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Enhanced services planned for people with learning disabilities

 19 December 2017  |  


More than 100 people attended the launch in Prestwick

More than 100 people attended the launch in Prestwick

A new approach to give people with learning disabilities more control of the services they use has been officially unveiled. The South Ayrshire Health and Social Care Partnership have launched the new Adult Learning Disability Strategy 2017-2023.

More than 100 people attended the launch of the strategy at Kingcase Church in Prestwick. Organisations taking part on the day included the Scottish Consortium for Learning Disability, National Involvement Network (Charter for Involvement), Turning Point, Hansel, Girvan Opportunities, Viewpoint and Rosie's Retro.

It's estimated that there are around 600 people with learning disabilities in South Ayrshire, with numbers expected to follow the national trend and increase by roughly 1% a year.

The Adult Learning Disability Strategy 2017-2023 applies to people aged 16+ who are either using services or in transition to use adult services. The approach signals a change in what people can expect, and a shift to being supported in the community; and details how communities can support this shift.

The strategy has four strategic objectives:

1: A Healthy Life - people with learning disabilities enjoy the highest attainable standard of living, health and family life.

2: Choice and Control - people with learning disabilities are treated with dignity and respect, and protected from neglect, exploitation and abuse.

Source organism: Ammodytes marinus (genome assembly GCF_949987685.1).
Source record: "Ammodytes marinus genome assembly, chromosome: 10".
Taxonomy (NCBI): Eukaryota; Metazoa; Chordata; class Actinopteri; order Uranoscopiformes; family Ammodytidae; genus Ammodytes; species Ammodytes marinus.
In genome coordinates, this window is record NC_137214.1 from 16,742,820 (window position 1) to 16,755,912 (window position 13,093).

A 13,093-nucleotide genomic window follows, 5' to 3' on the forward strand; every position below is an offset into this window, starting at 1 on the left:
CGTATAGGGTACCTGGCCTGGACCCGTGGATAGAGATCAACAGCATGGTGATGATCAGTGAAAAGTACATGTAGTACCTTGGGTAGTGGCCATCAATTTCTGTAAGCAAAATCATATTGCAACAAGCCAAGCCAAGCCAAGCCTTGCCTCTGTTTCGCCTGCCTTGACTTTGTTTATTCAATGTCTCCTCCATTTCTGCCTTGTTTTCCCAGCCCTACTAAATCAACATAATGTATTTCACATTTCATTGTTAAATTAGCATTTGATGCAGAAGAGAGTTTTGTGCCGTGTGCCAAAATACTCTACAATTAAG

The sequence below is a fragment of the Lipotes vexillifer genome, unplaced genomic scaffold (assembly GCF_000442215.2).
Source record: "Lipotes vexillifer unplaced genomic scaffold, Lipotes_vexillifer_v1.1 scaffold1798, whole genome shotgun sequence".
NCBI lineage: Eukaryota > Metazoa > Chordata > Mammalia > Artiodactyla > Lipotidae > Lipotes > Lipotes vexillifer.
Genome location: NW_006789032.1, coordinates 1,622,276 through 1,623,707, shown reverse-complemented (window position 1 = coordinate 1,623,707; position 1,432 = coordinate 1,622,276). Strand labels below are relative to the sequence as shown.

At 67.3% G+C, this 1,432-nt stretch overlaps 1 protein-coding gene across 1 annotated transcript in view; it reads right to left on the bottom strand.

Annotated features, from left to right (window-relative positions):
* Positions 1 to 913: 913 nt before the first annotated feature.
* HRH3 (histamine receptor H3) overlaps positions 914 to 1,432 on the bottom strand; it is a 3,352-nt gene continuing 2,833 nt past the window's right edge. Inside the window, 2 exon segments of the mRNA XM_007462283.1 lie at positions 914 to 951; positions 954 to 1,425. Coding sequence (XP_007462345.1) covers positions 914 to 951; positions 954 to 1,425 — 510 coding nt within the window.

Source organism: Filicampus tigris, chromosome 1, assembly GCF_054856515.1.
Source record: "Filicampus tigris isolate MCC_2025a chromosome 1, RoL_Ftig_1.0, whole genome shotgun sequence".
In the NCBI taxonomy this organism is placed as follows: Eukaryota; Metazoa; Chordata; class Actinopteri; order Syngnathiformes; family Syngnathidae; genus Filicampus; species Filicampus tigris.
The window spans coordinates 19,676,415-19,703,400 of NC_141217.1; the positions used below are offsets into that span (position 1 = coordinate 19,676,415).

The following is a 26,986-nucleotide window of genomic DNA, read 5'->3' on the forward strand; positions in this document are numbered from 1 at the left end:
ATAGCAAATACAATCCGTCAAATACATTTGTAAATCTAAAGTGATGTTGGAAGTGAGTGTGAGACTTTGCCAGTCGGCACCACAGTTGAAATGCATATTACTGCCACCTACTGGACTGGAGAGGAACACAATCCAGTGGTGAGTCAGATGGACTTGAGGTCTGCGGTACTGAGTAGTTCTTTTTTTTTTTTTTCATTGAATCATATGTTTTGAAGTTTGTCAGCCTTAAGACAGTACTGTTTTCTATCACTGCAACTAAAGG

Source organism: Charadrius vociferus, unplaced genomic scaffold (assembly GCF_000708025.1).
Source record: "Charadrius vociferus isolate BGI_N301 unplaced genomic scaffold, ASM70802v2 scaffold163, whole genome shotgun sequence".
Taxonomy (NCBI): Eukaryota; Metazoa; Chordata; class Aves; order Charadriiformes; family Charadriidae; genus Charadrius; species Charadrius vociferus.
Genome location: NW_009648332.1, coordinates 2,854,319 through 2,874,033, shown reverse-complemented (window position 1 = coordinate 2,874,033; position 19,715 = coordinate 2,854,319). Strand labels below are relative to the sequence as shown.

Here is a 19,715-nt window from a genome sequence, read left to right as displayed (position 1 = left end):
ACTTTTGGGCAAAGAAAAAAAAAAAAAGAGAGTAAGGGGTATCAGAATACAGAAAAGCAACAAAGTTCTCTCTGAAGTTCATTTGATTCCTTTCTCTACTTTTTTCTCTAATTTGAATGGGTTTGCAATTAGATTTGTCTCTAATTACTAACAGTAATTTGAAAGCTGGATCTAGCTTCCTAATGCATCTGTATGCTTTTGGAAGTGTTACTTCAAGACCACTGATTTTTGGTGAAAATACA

3: Independence - people with learning disabilities are able to live independently in the community with equal access to all aspects of society.

4: Active Citizenship - people with learning disabilities are able to participate in all aspects of community and society.

Stewart Donnelly, Employee Director for Ayrshire and Arran NHS Board and Chair of South Ayrshire Health and Social Care Partnership Integration Joint Board said, "We're committed to helping people with learning disabilities to live longer, healthier lives, and supported to fully take part in all aspects of society.

"The new strategy places a greater focus being placed on prevention, help for young people to make the transition into adult services; establish a supported employment service; and develop appropriate housing.

"With reduced resources available our challenge is to work closely with people to identify real needs, and we believe we can deliver a programme that meets our ambitions while also helping to change lives for the better."

The full report 'Adult Learning Strategy 2017-2023' can be found here.